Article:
How to Make Plotly Boxplot in Python

This tutorial will show you how to create a Plotly boxplot in Python using Plotly Express. It explains the syntax and will show you step-by-step examples of how to create box plots with Plotly.

If you need something specific, you can click on any of the following links. The link will take you to the appropriate section in the tutorial.

Ok, let’s start off with a quick review of boxplots.

A quick review of boxplots

Before we look at Plotly boxplots specifically, let’s quickly review what a boxplot is generally.

Boxplots visualize summary statistics for numeric data

A boxplot is data visualization that shows summary statistics for your data.

More specifically, boxplots plot what is typically called the “five number summary.” The five number summary is a set of statistics that includes:

• the minimum
• the first quartile (25th percentile)
• the median
• the third quartile (75th percentile)
• the maximum

Together, these metrics tell us a lot about the overall distribution of a numeric variable.

When you plot the 5 number summary in a boxplot, it looks something like this:

In the visual above, you can see different parts of the 5 number summary in different parts of the boxplot.

Let’s quickly talk about each of those parts.

The box

The actual box in a boxplot represents what we call the interquartile range (or IQR for short). The IQR is the range from the 25th percentile of the data to the 75th percentile.

So the left end of the box represents the 25th percentile and the right end of the box represents the 75th percentile. The width of the box represents the interquartile range.

The line that goes through the middle of the box (the dotted line) represents the median of the data.

The whiskers

Outside the box, we have two lines that extend away from the box. One on each side. We call these the “whiskers.”

The ends of these whiskers represent the minimum and maximum values. Although we call these the “minimum and maximum” they are often not exactly the absolute minimum/maximum. Instead, these values represented by the ends of the whiskers are typically calculated according to a formula. The minimum is calculated as Q1 – 1.5*IQR. The maximum is calculated as Q3 + 1.5*IQR.

Outliers

Finally, we have the outliers … the points that you can see beyond the whiskers.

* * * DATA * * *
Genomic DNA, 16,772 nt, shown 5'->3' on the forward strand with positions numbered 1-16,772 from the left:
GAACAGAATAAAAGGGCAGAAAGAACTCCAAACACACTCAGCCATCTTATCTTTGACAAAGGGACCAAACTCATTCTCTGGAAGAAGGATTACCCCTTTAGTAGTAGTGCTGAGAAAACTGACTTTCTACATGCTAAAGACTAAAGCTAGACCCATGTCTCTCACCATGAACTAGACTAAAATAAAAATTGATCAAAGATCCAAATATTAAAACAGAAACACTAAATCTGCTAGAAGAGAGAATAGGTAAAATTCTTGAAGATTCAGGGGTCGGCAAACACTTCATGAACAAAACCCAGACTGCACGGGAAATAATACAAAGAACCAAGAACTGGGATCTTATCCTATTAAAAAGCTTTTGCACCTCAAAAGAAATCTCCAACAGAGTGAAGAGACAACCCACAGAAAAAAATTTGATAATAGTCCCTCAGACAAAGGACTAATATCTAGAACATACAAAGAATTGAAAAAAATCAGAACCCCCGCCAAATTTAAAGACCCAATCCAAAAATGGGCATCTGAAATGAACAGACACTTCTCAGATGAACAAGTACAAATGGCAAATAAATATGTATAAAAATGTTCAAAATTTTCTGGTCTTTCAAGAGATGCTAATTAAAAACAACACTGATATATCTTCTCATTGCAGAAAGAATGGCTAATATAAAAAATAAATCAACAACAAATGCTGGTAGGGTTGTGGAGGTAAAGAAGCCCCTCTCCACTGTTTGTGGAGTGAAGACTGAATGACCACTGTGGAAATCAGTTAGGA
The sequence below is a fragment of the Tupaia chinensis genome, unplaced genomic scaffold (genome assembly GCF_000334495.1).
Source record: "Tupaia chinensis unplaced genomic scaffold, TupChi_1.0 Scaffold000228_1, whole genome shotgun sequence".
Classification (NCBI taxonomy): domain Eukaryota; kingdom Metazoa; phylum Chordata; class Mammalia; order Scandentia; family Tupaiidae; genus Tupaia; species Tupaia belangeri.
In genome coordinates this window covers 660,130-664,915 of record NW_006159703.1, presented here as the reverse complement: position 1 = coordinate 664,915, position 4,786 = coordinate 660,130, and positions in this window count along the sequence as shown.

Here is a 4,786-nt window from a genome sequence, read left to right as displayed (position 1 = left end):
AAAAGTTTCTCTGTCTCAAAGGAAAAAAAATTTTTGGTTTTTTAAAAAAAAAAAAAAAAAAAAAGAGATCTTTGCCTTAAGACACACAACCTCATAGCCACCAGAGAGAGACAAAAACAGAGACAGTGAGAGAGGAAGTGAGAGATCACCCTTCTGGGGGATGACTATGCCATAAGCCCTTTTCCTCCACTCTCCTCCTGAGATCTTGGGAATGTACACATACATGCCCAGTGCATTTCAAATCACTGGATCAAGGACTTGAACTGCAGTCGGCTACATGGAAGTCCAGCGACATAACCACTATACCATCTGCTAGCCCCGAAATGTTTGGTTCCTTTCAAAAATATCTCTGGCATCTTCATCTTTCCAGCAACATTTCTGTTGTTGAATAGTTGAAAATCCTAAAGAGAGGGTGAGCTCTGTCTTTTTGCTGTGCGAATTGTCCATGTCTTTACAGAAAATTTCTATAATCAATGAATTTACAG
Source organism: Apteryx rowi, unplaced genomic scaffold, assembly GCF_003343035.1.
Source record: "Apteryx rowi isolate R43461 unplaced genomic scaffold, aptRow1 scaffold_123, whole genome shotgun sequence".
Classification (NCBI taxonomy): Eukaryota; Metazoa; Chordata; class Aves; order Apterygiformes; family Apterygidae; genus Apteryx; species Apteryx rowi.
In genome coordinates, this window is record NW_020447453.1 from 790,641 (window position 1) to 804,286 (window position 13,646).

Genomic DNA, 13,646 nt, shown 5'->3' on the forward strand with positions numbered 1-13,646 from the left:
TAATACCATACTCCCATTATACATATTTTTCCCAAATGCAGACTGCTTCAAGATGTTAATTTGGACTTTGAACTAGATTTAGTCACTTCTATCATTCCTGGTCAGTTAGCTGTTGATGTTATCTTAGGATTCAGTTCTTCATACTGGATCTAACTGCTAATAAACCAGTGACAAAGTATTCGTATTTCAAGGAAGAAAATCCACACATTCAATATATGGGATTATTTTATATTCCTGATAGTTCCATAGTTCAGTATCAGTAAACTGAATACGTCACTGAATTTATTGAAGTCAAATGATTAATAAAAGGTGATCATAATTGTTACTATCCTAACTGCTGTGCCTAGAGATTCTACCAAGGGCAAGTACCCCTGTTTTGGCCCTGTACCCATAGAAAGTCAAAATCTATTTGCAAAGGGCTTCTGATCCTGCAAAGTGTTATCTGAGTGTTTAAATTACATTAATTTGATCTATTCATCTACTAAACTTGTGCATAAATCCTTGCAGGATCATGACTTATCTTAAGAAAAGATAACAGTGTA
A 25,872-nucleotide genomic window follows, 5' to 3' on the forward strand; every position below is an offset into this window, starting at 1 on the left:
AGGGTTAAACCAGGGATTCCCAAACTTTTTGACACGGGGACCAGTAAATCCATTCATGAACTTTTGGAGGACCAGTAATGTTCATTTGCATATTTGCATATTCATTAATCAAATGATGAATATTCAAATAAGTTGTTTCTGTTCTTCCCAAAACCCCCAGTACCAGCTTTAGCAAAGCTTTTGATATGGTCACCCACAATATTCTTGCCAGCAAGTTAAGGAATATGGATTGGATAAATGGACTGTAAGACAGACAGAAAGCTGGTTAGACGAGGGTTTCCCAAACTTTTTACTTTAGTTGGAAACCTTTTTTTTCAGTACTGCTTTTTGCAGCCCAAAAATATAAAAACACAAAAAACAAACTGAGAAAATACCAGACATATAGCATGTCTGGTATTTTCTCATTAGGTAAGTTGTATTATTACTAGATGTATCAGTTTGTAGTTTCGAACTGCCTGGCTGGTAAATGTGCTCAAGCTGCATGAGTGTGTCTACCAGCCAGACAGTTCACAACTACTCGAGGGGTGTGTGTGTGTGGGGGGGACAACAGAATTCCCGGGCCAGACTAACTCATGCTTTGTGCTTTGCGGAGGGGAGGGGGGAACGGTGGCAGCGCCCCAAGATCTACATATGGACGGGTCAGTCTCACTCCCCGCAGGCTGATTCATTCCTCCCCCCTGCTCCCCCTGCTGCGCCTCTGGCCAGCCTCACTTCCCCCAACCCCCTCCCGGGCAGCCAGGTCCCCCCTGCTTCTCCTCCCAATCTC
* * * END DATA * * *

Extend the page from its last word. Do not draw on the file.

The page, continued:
These outliers are extreme values that exist beyond the computed “minimum” and “maximum” values. They’re so extreme that we consider them to be a little unusual, so they’re typically plotted separately, as points.

As you can see, boxplots are a useful visualizations, because they concisely display several important metrics, all in the same chart. They let you see the median, IQR, minimum, maximum, and outliers all in the same visualization.

An Introduction to the Plotly Boxplot

So now that we’ve talked a little about boxplots generally, let’s look at Plotly boxplots.

You’re probably aware that Plotly is a data visualization toolkit for Python. Plotly Express is a more specialized toolkit gives us a set of high-level data visualization functions. Plotly Express gives us tools for creating simple bar charts, line charts, histograms, and scatterplots.

Plotly Express: a quick way to create boxplots in Python

In addition to many functions for other essential visualizations, Plotly Express has a simple function for creating boxplots: the `px.box` function.

You might be wondering why you might use Plotly Express, instead of other options. For example, in Python, you can use Matplotlib to create boxplots, and you can also use Seaborn to create boxplots.

One advantage is that Plotly Express is set up to work natively with dataframes. Although Seaborn works well with dataframes, Matplotlib does not (which is one reason I favor Plotly and Seaborn over Matplotlib).